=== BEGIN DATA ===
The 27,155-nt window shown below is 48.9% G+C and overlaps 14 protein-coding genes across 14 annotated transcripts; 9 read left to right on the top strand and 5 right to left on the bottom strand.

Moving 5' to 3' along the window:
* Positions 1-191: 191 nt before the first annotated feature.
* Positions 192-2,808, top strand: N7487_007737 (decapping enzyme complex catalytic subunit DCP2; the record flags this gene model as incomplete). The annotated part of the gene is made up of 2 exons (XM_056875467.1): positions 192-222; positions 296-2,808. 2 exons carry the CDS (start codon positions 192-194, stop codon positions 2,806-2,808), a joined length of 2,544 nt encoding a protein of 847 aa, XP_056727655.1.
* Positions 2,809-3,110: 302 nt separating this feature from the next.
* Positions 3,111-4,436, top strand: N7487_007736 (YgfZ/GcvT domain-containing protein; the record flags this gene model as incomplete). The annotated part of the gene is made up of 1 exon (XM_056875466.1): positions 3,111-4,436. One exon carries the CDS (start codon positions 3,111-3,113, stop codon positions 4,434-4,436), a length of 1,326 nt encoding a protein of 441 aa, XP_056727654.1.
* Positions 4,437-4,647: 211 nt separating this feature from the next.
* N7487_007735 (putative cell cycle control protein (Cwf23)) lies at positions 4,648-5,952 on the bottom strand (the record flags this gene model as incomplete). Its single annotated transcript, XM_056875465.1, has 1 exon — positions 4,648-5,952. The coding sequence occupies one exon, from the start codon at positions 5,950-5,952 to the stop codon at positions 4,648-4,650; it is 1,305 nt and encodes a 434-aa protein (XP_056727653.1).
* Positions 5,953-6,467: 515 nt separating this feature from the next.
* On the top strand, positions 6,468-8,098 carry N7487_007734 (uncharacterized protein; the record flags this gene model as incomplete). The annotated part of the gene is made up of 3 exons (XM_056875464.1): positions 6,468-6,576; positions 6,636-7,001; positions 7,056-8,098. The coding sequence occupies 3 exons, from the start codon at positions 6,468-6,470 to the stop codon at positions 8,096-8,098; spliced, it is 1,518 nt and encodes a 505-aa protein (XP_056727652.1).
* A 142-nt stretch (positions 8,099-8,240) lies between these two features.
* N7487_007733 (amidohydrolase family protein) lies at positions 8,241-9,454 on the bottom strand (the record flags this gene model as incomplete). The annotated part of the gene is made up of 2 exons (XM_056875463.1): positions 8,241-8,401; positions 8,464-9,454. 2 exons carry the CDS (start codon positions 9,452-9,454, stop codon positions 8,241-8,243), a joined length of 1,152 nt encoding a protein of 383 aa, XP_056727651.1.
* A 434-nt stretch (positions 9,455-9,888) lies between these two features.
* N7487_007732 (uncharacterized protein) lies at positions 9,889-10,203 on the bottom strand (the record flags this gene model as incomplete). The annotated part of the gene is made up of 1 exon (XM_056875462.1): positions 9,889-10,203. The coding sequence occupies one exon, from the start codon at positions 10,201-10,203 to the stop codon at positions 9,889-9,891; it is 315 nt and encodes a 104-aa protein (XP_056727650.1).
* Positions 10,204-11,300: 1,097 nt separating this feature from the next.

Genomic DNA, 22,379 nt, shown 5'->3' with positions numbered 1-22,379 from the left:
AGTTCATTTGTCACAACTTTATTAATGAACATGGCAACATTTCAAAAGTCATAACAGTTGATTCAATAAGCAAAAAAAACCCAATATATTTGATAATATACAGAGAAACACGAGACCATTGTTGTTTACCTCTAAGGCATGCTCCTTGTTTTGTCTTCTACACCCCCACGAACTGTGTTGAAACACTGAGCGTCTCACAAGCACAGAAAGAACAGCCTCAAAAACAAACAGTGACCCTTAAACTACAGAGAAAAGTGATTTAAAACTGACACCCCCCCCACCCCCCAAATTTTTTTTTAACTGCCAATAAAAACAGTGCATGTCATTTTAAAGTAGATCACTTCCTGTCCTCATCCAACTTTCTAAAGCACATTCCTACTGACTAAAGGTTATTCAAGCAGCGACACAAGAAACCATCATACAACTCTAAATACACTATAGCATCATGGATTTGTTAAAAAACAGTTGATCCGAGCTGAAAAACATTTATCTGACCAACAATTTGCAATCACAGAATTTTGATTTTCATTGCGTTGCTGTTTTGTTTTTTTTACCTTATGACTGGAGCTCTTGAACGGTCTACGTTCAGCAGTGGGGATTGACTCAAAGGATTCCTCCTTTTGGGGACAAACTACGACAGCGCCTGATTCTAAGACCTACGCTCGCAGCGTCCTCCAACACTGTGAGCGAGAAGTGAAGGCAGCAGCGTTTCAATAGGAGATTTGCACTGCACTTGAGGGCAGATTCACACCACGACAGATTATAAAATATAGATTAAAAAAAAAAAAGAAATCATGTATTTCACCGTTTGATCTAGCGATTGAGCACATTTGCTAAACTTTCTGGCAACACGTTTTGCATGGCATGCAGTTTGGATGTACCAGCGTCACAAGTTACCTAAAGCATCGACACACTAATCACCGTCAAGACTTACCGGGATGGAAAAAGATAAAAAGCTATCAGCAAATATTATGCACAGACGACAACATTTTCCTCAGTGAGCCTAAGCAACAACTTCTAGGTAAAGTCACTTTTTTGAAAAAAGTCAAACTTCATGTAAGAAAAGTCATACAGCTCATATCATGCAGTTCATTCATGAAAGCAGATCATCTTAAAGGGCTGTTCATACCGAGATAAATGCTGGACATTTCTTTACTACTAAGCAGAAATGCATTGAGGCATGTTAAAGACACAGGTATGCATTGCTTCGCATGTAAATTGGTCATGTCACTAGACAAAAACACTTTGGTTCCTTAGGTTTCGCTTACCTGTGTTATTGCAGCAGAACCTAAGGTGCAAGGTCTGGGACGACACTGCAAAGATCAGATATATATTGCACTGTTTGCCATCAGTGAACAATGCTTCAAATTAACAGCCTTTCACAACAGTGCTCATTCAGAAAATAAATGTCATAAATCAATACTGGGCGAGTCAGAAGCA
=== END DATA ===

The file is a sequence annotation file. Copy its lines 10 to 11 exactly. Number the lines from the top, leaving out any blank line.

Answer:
* On the top strand, positions 6,468-8,098 carry N7487_007734 (uncharacterized protein; the record flags this gene model as incomplete). The annotated part of the gene is made up of 3 exons (XM_056875464.1): positions 6,468-6,576; positions 6,636-7,001; positions 7,056-8,098. The coding sequence occupies 3 exons, from the start codon at positions 6,468-6,470 to the stop codon at positions 8,096-8,098; spliced, it is 1,518 nt and encodes a 505-aa protein (XP_056727652.1).
* A 142-nt stretch (positions 8,099-8,240) lies between these two features.